Suppliers hurt by report of lower iPhone production

'INVENTORY PILE-UP': US giant Apple is expected to scale back production of its latest iPhone models by about 30 per cent in the first quarter.


    Jan 07, 2016

    Suppliers hurt by report of lower iPhone production


    APPLE is expected to cut production of its latest iPhone models by about 30 per cent in the January-March quarter due to mounting inventories, the Nikkei reported, rattling the nerves of investors in the United States giant's Asian suppliers.

    As inventories of the iPhone 6s and 6s Plus have piled up since they were launched last September, production will be scaled back to let dealers go through their current stock, the business daily reported.

    The report prompted a 2.5 per cent price drop in Apple shares, which have lost about a quarter of their value from record highs in April.

    Shares in the mainly Asian makers of the iPhones' screens and chips were also sharply lower yesterday.

    Among LCD panel makers, Japan Display fell 4.7 per cent while LG Display dropped 3.4 per cent.

    Hon Hai Precision Industry was down 1.8 per cent.

    It is a major assembler of Apple's iPhones.

    Production is expected to return to normal in the April-June quarter, the Nikkei reported.

    However, Patrick Moorhead, an analyst at Moor Insights & Strategy, said he was a bit sceptical about the production-cut reports.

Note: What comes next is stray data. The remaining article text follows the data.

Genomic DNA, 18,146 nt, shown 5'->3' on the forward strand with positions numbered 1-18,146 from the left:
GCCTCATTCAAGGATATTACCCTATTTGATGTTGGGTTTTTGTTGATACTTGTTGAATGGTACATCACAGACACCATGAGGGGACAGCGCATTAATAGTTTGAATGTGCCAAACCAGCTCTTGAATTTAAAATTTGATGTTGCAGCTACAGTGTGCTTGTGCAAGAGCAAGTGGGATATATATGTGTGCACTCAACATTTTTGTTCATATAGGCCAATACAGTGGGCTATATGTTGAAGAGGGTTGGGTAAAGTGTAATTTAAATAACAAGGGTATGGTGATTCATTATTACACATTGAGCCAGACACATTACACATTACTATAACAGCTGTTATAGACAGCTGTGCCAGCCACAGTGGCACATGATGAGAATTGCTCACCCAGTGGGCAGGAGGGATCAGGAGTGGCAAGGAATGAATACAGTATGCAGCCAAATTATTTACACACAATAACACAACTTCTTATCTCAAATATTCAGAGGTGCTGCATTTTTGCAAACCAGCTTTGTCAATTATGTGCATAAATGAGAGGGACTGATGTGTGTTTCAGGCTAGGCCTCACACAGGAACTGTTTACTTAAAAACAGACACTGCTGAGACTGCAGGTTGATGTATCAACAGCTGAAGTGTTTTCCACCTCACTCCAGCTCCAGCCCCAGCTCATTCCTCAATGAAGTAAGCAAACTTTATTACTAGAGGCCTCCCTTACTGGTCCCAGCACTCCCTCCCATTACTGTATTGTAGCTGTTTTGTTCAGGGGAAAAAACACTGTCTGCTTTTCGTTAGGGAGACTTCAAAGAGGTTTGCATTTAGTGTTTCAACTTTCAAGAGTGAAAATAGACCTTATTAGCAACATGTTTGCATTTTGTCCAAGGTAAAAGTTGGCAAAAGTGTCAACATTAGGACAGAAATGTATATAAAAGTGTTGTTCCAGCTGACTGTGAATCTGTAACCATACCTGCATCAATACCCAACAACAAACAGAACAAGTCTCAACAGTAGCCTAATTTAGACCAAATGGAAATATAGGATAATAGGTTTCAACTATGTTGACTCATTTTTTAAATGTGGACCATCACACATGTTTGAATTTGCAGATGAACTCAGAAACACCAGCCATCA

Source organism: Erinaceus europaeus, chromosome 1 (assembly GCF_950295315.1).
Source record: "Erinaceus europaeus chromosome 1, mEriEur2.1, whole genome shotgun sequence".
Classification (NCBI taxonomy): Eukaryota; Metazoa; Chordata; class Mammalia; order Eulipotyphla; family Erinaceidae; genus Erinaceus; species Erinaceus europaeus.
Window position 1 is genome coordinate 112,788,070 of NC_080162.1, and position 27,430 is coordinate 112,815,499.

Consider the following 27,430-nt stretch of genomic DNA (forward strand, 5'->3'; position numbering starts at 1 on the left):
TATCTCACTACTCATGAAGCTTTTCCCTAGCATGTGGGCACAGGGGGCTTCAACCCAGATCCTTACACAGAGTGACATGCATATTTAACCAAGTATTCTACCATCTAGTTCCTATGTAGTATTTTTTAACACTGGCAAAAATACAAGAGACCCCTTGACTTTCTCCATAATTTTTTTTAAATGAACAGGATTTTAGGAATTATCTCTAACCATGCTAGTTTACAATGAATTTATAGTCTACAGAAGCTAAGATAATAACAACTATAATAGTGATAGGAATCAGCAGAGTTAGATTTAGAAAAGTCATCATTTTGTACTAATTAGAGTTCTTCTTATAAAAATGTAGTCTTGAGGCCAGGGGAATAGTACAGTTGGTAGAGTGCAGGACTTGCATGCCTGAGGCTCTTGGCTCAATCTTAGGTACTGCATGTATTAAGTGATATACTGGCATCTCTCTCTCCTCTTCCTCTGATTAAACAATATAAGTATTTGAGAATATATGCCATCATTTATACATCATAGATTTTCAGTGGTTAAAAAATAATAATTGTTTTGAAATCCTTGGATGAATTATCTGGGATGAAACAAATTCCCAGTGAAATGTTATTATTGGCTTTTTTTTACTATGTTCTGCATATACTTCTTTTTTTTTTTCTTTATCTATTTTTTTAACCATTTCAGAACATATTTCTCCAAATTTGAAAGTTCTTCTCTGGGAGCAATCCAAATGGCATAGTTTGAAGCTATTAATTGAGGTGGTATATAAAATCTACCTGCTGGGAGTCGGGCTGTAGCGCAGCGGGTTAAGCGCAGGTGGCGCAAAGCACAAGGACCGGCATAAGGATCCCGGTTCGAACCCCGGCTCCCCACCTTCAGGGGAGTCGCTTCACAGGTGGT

"Apple has been gaining significant market share in pretty much every region, and I'm not seeing a global slowdown," he added.

    Apple was not immediately available for comment.

    The parts suppliers cited in the Nikkei report were not available for comment outside their regular business hours.

    Tepid forecast by Apple suppliers, such as Jabil Circuit, which manufactures casings for iPhones, and Dialog Semiconductor GmbH, stoked fears last month that iPhone shipments could fall for the first time.

    Wall Street has also tempered its view on the high-flying stock in recent months.

    Since early last month, about a third of the analysts tracked by Thomson Reuters have trimmed their estimates on Apple.

    For fiscal 2016, Apple is expected, on average, to grow revenue by under 4 per cent, a far cry from the 28 per cent revenue growth it achieved in the fiscal year that ended in September.